P r e s e n t a t i o n s
Ojibwa-Métis poet, writer, and General Manager of Native Communications Incorporated, David McLeod has been involved in Indigenous radio and television programming for fourteen years. As a member of the Aboriginal Writers Collective in Winnipeg, McLeod composes and performs spoken word poetry. In “Footnote to My Religion: Thank You Allen Ginsberg,” McLeod uses beat poetry to reclaim the word “sacred,” which has been depleted of meaning through excessive and inappropriate use. For McLeod, the sacred begins in the heart and transcends all verbal definition. In his poem focused on money, McLeod honours the spirit of generosity that pervades even the poorest Indigenous communities. Since 1999, the ten core members of the Collective have met bi-weekly to share and critique each other’s work on a pre-selected topic. McLeod presents a selection of their poetry, which addresses themes of urban experience, homelessness, and stereotypes. The group will be releasing a CD of spoken-word poetry entitled Red City, as well as collaborating with North of 60 star Tina Keeper to produce a selection of short videos. McLeod shares his thoughts on the creative process, envisioning a wellspring of collective creativity from which individual artists bring back but a cup. In his poem “I Write,” he describes painful experiences in contemporary Indigenous life as a cleansing process, to open up space for positivity and truth. To close his presentation, McLeod presents a selection of contemporary Indigenous music in several genres, seeing grounds for optimism for the future of Indigenous music with the Aboriginal Music Awards and recent incorporation of an Indigenous music category into the Juno and Grammy Awards.
As cofounder of the award-winning Indigenous film and television production company Big Soul Productions, Jennifer Podemski empowers Indigenous youth through television and media. Growing up in Toronto, Podemski participated in theatre, music, and dance to cope with issues of alcoholism and abuse, emphasizing the importance of the mentors and role models who motivated and inspired her. As a young actress, Podemski recognized the racial prejudice of the industry and responded with increased passion and commitment. While Indigenous actresses were typically cast as drug addicts and prostitutes, Podemski secured positive roles in The Diviners, Dance Me Outside, and The Rez, which renewed her own sense of identity. After a period of difficulty, she landed a role in Riverdale, where she met her future partner in business, Laura Milliken. Fed up with the industry, Podemski and Milliken formed Big Soul Productions to empower Indigenous youth through media. In the television series Seventh Generation, they profile successful Indigenous professionals in a variety of fields to provide role models for youth. They are entering their third season with funding from the Aboriginal Peoples Television Network. Their film, drama, music videos, documentaries, and short form public service announcements are currently being aired on foreign networks. In the media empowerment module Representin’, they provide training for up to fifty youth behind and in front of the camera, including mentors from the industry. Big Soul Productions will also be producing Moccasin Flats, a dramatic television series surrounding youth life on a Regina reserve. By providing Indigenous programming and training, Podemski hopes to affect positive change in the industry and establish a foundation for the future.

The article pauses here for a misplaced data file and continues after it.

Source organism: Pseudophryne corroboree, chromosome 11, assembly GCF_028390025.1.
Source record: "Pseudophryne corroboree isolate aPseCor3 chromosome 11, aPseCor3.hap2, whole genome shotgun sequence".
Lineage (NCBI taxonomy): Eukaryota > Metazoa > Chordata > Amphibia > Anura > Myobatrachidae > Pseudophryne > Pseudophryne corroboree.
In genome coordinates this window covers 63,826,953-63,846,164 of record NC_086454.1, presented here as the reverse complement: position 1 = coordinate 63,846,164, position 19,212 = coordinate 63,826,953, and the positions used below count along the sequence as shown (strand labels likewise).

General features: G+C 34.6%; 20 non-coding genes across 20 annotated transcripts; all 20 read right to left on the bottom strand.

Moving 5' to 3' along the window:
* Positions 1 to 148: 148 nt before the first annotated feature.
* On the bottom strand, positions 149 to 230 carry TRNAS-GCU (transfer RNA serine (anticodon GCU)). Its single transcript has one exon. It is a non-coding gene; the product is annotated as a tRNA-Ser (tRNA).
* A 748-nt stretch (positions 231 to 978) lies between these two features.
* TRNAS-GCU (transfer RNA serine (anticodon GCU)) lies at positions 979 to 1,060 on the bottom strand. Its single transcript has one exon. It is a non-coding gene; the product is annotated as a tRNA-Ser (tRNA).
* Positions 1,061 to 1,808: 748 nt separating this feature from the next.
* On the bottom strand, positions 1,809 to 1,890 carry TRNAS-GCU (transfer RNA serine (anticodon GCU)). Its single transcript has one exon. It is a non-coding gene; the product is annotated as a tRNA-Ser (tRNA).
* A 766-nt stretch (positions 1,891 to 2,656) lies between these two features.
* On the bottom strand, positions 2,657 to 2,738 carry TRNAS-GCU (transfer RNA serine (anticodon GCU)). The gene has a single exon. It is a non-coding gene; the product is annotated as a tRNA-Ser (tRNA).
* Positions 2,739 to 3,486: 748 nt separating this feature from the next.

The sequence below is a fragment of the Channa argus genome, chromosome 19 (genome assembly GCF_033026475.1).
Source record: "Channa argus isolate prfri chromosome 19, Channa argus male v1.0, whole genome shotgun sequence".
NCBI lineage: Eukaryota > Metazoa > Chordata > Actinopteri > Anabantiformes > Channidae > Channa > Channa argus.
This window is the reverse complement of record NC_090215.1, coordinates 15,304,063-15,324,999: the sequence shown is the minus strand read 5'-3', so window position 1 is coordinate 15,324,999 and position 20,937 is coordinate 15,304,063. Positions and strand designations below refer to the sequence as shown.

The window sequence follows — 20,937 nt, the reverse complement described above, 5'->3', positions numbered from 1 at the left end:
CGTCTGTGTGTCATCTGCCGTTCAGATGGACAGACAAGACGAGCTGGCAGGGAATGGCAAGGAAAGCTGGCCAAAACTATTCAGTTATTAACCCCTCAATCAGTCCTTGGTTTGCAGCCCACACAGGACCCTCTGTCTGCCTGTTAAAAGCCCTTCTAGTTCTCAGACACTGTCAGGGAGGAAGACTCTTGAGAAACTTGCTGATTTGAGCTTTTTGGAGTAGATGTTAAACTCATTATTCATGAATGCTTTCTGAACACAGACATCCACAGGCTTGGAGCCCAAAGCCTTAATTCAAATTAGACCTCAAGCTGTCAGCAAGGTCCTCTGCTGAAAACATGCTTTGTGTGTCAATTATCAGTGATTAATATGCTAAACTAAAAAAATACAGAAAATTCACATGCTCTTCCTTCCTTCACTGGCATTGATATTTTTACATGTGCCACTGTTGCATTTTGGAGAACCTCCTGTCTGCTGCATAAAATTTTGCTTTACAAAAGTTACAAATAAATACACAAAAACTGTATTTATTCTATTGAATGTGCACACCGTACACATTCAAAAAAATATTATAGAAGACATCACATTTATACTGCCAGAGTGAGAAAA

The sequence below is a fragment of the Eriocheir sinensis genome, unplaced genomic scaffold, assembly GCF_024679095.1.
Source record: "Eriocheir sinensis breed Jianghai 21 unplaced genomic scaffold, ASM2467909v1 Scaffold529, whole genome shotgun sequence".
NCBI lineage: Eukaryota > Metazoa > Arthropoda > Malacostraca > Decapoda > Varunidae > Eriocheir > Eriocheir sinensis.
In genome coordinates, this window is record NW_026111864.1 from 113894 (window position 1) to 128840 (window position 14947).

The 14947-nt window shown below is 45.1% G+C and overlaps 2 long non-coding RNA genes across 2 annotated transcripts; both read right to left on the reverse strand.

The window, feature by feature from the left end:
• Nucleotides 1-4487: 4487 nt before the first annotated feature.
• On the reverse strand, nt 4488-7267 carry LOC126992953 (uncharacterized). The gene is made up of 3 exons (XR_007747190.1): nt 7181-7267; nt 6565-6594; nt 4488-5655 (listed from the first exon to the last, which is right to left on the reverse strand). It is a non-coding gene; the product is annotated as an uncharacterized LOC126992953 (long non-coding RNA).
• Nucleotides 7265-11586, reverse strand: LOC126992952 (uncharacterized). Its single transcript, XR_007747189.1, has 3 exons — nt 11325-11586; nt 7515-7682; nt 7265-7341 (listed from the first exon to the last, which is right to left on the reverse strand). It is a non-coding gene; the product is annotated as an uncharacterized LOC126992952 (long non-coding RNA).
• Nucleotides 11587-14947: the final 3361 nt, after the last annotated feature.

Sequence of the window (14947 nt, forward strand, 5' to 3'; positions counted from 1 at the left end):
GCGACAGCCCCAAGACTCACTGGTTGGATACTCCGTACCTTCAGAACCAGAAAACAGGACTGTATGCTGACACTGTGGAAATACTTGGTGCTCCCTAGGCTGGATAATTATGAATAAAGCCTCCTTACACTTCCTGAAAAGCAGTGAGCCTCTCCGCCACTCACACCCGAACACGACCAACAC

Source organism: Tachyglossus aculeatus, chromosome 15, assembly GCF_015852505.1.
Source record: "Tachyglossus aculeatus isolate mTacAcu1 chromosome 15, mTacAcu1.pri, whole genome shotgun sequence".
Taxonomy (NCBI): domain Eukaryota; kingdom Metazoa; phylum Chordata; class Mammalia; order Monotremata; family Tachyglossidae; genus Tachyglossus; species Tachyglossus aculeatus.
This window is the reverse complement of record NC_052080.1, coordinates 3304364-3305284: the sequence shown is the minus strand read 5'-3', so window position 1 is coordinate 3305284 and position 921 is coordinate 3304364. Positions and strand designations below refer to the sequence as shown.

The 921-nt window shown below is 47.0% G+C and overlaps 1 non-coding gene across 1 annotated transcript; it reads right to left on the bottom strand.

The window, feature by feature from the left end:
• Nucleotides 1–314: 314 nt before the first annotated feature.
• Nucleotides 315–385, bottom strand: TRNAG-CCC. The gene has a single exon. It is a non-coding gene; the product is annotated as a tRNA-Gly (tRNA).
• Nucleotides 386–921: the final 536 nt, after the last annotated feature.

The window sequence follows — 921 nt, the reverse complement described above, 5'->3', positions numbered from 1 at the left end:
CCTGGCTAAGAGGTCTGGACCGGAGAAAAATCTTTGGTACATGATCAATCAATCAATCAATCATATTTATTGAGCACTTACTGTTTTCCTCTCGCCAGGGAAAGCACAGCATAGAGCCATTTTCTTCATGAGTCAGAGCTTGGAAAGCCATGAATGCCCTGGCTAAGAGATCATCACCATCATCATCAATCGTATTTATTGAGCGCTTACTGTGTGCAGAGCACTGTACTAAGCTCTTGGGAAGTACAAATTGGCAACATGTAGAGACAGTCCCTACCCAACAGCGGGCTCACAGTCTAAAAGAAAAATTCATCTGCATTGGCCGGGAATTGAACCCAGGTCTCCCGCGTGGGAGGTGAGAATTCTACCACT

Multidisciplinary visual artist and Assistant Curator of Contemporary Art at the National Gallery of Canada (NGC), Greg Hill reflects on colonialism and nationalism using performance, installation, video, painting, and drawing. Born not far from the Six Nations reserve in Fort Erie, Ontario, Hill was raised by his Mohawk father and French-Canadian mother. In the multimedia painting Ipso Facto, Hill employs modernist art methods to parallel the division and demarcation of Canadian lands by surveyors. As part of the Quoting Commercialism exhibition at the Banff Centre, in which Hill combines sculpture with performance as his alter ego Joe Brant, Flying Mohawk Pizza Company converts garbage into an Oka warrior flag to explore themes of consumerism and nationalism. Hill’s Tekwanònhweraton tsi ken’en Kanata nitisewenonh / Bienvenue à Kanata / Welcome to Kanata exhibition focuses on designing a new identity for Canada that is reflective of its Indigenous roots, beginning with replacing the word “Canada” with the original Iroquoian “Kanata,” meaning village. Displayed in the Department of Indian and Northern Affairs, the exhibition of “Indigenized” nationalist paraphernalia is combined with a mock media campaign alerting newspapers and Indigenous leaders of an official national name change to “Kanata.” For admission to the show, individuals require a Kanata Passport stamped by the customs officer (Greg Hill), as documented in his video Anything to Declare. The exhibition includes photo-based digital prints that explore the idea of external and self-imposed boundaries, as well the Kanata Flag Day video, which documents Hill’s public interviews regarding his newly designed Kanatian flag. In his curatorial position, Hill recognizes positive change in the inclusion of Indigenous art into the contemporary Canadian galleries at the NGC, envisioning an optimistic future for Indigenous artists.
A sense of community and joy pervades the luncheon, as presenters and audience members alike share a meal of gourmet Indigenous food. Using hand-held drums, the White Tail Cree Powwow Singers perform traditional Powwow music, inspiring audience members to join hands and dance.
Chris Sutherland (CREEALIAS), Gitchie Cheechoo (SYLABIX), and the White Tail Cree Powwow Singers